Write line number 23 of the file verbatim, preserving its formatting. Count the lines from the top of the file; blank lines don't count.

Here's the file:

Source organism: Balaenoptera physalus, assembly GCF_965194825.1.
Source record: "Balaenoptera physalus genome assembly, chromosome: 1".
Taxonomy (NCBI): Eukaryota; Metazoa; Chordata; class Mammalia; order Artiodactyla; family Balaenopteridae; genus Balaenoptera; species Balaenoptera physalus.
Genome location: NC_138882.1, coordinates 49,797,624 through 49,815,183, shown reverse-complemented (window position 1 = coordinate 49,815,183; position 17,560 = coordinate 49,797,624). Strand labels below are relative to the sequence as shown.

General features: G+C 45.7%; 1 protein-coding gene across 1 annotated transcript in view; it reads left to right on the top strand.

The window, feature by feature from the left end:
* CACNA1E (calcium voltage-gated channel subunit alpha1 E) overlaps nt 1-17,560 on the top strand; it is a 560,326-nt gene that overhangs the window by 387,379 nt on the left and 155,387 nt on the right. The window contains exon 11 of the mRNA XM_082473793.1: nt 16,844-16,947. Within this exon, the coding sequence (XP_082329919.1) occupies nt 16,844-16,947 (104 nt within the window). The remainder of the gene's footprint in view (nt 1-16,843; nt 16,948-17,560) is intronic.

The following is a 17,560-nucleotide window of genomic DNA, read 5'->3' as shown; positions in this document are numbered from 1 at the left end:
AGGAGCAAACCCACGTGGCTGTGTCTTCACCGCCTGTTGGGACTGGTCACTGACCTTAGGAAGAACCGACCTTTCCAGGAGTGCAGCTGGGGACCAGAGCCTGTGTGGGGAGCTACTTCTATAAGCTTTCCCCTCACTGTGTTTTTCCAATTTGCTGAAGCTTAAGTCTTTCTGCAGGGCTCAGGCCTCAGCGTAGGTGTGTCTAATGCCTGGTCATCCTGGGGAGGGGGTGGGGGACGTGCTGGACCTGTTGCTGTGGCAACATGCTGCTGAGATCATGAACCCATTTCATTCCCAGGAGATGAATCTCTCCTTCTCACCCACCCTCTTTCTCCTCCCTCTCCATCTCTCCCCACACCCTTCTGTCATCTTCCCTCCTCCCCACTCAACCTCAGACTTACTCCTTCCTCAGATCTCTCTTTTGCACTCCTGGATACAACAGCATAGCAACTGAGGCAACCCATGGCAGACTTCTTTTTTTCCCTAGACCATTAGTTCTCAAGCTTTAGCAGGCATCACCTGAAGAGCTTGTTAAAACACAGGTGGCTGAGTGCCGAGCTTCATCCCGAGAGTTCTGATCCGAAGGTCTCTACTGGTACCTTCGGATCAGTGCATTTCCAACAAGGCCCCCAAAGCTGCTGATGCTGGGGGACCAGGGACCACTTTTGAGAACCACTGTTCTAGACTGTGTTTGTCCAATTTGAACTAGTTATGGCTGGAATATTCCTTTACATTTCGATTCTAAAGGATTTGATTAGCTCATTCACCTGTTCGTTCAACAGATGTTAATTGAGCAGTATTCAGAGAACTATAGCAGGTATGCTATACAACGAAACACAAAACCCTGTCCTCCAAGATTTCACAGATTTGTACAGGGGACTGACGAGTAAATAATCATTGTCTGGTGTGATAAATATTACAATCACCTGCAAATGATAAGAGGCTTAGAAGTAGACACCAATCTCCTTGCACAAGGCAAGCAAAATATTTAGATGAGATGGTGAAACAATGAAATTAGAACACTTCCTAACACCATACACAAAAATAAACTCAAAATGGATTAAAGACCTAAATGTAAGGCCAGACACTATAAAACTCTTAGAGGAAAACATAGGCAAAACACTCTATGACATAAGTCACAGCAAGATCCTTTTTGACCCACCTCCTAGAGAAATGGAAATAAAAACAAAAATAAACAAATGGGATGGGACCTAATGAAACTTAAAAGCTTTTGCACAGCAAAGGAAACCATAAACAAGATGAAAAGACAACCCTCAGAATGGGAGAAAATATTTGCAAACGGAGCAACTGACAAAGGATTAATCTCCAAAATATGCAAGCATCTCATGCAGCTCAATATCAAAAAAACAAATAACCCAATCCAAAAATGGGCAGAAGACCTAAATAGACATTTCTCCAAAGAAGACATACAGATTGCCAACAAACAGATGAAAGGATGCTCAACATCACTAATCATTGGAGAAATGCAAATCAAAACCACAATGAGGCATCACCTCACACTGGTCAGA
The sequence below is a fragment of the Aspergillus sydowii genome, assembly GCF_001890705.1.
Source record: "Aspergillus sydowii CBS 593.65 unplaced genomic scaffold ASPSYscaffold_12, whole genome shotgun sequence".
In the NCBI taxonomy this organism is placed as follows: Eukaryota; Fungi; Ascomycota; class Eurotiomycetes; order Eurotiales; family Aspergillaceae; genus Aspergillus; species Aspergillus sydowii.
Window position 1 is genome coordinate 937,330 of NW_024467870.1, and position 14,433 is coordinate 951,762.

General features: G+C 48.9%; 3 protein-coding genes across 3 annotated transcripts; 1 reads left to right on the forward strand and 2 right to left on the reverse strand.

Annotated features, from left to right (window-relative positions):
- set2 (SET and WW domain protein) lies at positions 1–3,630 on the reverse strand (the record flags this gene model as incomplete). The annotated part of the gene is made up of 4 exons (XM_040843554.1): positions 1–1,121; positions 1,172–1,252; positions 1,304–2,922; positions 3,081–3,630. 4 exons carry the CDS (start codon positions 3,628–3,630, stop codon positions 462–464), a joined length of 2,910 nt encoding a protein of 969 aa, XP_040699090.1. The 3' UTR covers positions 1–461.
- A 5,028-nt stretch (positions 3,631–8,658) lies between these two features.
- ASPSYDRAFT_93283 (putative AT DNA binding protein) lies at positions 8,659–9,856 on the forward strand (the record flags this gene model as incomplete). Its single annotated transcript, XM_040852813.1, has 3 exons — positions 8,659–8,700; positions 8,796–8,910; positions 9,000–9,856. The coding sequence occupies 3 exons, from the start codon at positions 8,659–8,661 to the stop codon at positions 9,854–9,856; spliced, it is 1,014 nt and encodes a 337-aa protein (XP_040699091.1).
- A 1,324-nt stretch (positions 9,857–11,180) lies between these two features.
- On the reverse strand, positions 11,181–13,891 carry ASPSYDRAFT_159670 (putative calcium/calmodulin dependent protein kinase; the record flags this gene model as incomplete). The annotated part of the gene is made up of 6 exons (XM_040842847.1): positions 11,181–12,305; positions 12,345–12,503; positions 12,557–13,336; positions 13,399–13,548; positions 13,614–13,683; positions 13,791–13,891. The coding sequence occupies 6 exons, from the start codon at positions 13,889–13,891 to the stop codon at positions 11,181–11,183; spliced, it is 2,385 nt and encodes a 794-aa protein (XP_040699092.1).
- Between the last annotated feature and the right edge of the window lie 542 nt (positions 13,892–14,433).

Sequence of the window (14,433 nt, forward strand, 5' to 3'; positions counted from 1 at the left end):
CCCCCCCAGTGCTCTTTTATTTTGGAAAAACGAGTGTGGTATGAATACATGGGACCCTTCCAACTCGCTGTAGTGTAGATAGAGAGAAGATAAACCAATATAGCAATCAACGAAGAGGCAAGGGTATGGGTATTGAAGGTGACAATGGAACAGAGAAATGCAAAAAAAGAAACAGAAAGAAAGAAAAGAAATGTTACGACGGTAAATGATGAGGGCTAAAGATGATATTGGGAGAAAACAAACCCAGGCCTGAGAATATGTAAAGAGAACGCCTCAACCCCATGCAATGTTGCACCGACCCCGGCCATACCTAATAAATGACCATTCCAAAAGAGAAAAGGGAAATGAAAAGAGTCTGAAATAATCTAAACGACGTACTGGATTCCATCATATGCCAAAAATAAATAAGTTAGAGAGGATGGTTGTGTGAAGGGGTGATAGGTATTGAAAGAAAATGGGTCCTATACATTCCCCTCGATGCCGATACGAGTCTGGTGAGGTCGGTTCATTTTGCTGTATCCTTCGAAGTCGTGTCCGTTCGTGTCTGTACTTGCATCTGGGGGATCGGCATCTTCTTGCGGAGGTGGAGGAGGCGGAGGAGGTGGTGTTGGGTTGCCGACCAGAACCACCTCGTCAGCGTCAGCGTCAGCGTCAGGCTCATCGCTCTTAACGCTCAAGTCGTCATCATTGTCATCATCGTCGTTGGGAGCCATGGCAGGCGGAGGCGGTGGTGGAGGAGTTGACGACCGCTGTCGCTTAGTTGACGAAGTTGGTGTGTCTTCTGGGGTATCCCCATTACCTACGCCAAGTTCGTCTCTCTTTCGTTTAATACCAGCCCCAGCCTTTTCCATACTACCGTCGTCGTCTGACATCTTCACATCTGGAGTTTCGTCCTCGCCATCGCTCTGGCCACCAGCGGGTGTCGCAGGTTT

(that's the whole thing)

CCCCCCCAGTGCTCTTTTATTTTGGAAAAACGAGTGTGGTATGAATACATGGGACCCTTCCAACTCGCTGTAGTGTAGATAGAGAGAAGATAAACCAATATAGCAATCAACGAAGAGGCAAGGGTATGGGTATTGAAGGTGACAATGGAACAGAGAAATGCAAAAAAAGAAACAGAAAGAAAGAAAAGAAATGTTACGACGGTAAATGATGAGGGCTAAAGATGATATTGGGAGAAAACAAACCCAGGCCTGAGAATATGTAAAGAGAACGCCTCAACCCCATGCAATGTTGCACCGACCCCGGCCATACCTAATAAATGACCATTCCAAAAGAGAAAAGGGAAATGAAAAGAGTCTGAAATAATCTAAACGACGTACTGGATTCCATCATATGCCAAAAATAAATAAGTTAGAGAGGATGGTTGTGTGAAGGGGTGATAGGTATTGAAAGAAAATGGGTCCTATACATTCCCCTCGATGCCGATACGAGTCTGGTGAGGTCGGTTCATTTTGCTGTATCCTTCGAAGTCGTGTCCGTTCGTGTCTGTACTTGCATCTGGGGGATCGGCATCTTCTTGCGGAGGTGGAGGAGGCGGAGGAGGTGGTGTTGGGTTGCCGACCAGAACCACCTCGTCAGCGTCAGCGTCAGCGTCAGGCTCATCGCTCTTAACGCTCAAGTCGTCATCATTGTCATCATCGTCGTTGGGAGCCATGGCAGGCGGAGGCGGTGGTGGAGGAGTTGACGACCGCTGTCGCTTAGTTGACGAAGTTGGTGTGTCTTCTGGGGTATCCCCATTACCTACGCCAAGTTCGTCTCTCTTTCGTTTAATACCAGCCCCAGCCTTTTCCATACTACCGTCGTCGTCTGACATCTTCACATCTGGAGTTTCGTCCTCGCCATCGCTCTGGCCACCAGCGGGTGTCGCAGGTTT